Common Pitfalls in Business Loans and How to Avoid Them
by Linsey Knerl,
Many business loans require you to put a little skin in the game – usually in the form of collateral. Securing a loan through your own home or property, liquid business assets, future invoices, or even the equipment paid for with the loan funds are all things a bank may ask for before coughing up the cash you seek. Collateral amounts will vary by the type of loan you are requesting; more traditional lenders usually require it more frequently. The loan amount is also a factor. If you plan to go with a specifically-branded small business loan in the tens of thousands of dollars, expect to show a list of things you’re willing to give up if the loan isn’t paid back satisfactorily.
Once you get the loan, it can feel incredibly freeing, especially if you’re using the money to pay off high-interest debt or scale your business in a way that can increase sales down the road. Not all loans give a business financial breathing room, however; money borrowed to buy tangible assets (such as real estate or fleet vehicles) will add to your monthly expenses. Loan payments can cause strain on an already tight profit and loss sheet and reduce your liquidity significantly. Money used to pay back small business loans is money you can’t use for other things.
3. Credit Score
Many of the online small business loans will let you peek at the amount and rate you qualify for without resulting in a “hard” inquiry on your credit report. To follow through with the loan process, however, you’ll need to permit bank access your credit history, and this will almost always ding your score by a few points. Add in a creeping total debt load, and this new loan has the potential to put your creditworthiness in a worse place than it was before you applied. If you’re looking to maintain good credit for an even bigger loan or merchant credit down the road, you’ll want to utilize loans and loan applications sparingly.
(One silver lining to taking out money, however, is if it adds to the variety of loans you’ll have outstanding. A good mix of revolving and traditional credit lines can put your score in a sweet spot compared to just having one or the other.)
Unlike credit cards, which let you access the full line of credit at any point in repayment, small business loans don’t let you borrow any more until you’ve paid off what you initially borrowed. A $10,000 business credit card stands as an option to borrow as little or as much as you want as long as you never go above the limit. If you want more cash from a small business loan, you’ll have to pay off the original note, then see if you qualify for a second, separate loan (which you may or may not qualify to get.) Small business loans are, for that reason, not ideal for those needing the most flexible lending choice.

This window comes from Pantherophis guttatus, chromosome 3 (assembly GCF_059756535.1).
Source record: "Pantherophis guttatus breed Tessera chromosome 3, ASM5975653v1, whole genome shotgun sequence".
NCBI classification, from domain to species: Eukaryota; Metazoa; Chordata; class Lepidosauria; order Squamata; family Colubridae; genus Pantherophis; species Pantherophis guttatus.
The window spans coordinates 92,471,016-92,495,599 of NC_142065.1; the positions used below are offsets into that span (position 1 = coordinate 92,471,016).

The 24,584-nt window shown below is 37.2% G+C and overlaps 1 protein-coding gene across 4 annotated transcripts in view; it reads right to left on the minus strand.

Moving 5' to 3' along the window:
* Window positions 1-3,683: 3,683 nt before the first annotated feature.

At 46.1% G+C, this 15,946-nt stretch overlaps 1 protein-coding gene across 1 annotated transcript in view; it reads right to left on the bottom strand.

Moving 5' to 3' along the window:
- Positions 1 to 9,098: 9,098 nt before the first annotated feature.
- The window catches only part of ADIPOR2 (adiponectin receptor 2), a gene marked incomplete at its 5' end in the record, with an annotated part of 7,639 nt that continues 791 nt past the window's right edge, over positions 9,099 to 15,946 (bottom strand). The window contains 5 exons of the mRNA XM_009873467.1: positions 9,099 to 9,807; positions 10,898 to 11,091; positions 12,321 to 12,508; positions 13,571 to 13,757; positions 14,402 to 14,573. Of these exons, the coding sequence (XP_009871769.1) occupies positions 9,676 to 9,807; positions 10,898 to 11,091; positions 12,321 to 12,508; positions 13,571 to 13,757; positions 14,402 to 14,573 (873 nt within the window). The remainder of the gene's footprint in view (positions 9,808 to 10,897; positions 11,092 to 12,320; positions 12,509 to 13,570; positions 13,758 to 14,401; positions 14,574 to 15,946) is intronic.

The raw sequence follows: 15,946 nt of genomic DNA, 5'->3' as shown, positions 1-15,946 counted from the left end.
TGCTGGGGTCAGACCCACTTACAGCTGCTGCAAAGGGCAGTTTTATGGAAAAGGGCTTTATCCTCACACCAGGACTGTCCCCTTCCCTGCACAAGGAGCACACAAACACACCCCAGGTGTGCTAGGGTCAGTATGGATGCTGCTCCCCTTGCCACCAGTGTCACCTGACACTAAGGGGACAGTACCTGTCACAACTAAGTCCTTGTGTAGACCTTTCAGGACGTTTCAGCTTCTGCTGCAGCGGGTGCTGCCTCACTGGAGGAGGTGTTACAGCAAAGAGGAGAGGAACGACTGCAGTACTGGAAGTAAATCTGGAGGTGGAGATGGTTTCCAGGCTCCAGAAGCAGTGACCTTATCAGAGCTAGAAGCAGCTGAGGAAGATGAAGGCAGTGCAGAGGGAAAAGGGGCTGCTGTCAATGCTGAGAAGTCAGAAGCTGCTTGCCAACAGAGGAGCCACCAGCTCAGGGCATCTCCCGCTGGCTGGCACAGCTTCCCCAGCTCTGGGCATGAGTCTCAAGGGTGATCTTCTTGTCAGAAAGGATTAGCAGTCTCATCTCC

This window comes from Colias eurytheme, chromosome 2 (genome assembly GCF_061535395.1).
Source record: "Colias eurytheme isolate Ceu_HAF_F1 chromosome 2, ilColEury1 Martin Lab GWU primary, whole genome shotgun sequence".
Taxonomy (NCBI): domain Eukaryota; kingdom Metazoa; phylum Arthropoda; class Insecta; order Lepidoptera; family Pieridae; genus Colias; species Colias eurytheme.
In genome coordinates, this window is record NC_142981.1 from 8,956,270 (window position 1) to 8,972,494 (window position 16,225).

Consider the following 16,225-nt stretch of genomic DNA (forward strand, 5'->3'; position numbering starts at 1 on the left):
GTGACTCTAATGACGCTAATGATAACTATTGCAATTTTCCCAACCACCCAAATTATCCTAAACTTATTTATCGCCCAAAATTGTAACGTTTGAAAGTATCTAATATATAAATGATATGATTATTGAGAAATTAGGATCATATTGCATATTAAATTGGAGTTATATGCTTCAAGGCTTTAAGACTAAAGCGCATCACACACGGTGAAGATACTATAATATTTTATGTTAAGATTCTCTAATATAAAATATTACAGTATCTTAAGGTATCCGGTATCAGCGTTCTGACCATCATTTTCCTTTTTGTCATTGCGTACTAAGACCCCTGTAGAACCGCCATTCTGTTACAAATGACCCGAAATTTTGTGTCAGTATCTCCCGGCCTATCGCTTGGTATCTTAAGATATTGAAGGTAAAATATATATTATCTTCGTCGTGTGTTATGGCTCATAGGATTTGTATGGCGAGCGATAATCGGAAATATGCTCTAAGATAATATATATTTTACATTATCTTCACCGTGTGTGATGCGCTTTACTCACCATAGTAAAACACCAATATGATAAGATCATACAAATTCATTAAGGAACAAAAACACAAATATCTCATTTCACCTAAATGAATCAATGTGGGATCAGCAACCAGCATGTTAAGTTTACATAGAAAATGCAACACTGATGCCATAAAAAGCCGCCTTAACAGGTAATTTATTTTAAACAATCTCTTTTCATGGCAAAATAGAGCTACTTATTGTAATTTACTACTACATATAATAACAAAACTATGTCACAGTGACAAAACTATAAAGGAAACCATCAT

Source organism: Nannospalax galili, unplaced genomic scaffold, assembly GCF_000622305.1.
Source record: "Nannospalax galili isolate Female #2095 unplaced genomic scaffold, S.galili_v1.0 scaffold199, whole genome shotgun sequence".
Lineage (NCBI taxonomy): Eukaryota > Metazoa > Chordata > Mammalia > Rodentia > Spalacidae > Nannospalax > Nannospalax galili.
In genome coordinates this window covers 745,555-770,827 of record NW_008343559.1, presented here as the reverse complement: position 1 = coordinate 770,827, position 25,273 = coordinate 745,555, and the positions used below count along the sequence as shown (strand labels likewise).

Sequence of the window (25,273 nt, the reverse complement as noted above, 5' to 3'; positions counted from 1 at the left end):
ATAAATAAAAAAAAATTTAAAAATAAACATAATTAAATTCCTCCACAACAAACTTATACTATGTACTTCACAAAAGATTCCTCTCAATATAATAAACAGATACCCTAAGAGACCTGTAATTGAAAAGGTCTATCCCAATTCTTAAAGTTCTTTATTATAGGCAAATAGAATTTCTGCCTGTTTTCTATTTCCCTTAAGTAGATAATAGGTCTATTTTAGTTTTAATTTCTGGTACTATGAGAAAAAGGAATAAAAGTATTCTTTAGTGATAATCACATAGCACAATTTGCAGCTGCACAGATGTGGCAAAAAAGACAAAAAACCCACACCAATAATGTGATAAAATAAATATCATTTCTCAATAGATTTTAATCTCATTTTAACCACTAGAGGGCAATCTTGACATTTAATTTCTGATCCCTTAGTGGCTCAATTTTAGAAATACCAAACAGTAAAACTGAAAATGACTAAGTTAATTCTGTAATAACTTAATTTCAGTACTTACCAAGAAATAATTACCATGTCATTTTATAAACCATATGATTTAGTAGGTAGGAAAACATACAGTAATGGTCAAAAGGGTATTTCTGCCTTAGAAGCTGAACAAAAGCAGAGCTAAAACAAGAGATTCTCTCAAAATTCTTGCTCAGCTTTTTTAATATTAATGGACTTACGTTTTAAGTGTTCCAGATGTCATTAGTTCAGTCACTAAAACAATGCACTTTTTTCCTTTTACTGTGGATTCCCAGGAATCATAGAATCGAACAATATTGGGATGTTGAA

5. Rules on Business
Very few loans for consumers will tell you what to do after you cash the check. They simply want to be paid back according to terms of the banknote. A small business loan, however, may come with more strings attached. A bank may require a business to check in with the lender and update on how the business is doing, and if debt to available debt is in a good ratio. Red flags that indicate the business isn’t doing well could cause the bank to call off the loan and order repayment immediately. For this reason, it’s wise to read up on all the requirements a bank demands before borrowing money. You may not find the terms agreeable for your business’ long-term goals.
Finally, this wouldn’t be an accurate list of pitfalls and setbacks without mentioning how hard it can be to get a small business loan in some instances. While some lending platforms, such as those for crowdfunding and P2P lending, can offer shorter, more streamlined ways to get funds, traditional loans still ask applicants to give up a lot of financial, tax, and marketing plan info to get in the door. Most business loans ask that you be profitable, have two to three years of sales or profit records, and are willing to demonstrate continued growth for the life of the loan. For a new startup, this can be almost impossible. This is why some startups choose to look into an alternative method of funding – or perhaps a microloan – instead.
With so many obstacles to overcome, does it still make sense to apply for a small business loan? The answer is that it depends. The Small Business Administration reports some pretty big numbers for cash given out to businesses, and not all of it went to established, profitable companies. Over $219 million is earmarked for companies less than two years old in 2019, and $341 million is destined for brand new startups.
Getting even a small portion of that money could make a big difference for your venture. By preparing for your loan application in advance, researching all the options available for your industry, and being careful about the types of debt you take on, it’s possible to make the risks well worth the rewards. Many businesses are taking on new debt to fund their dreams. Will you?
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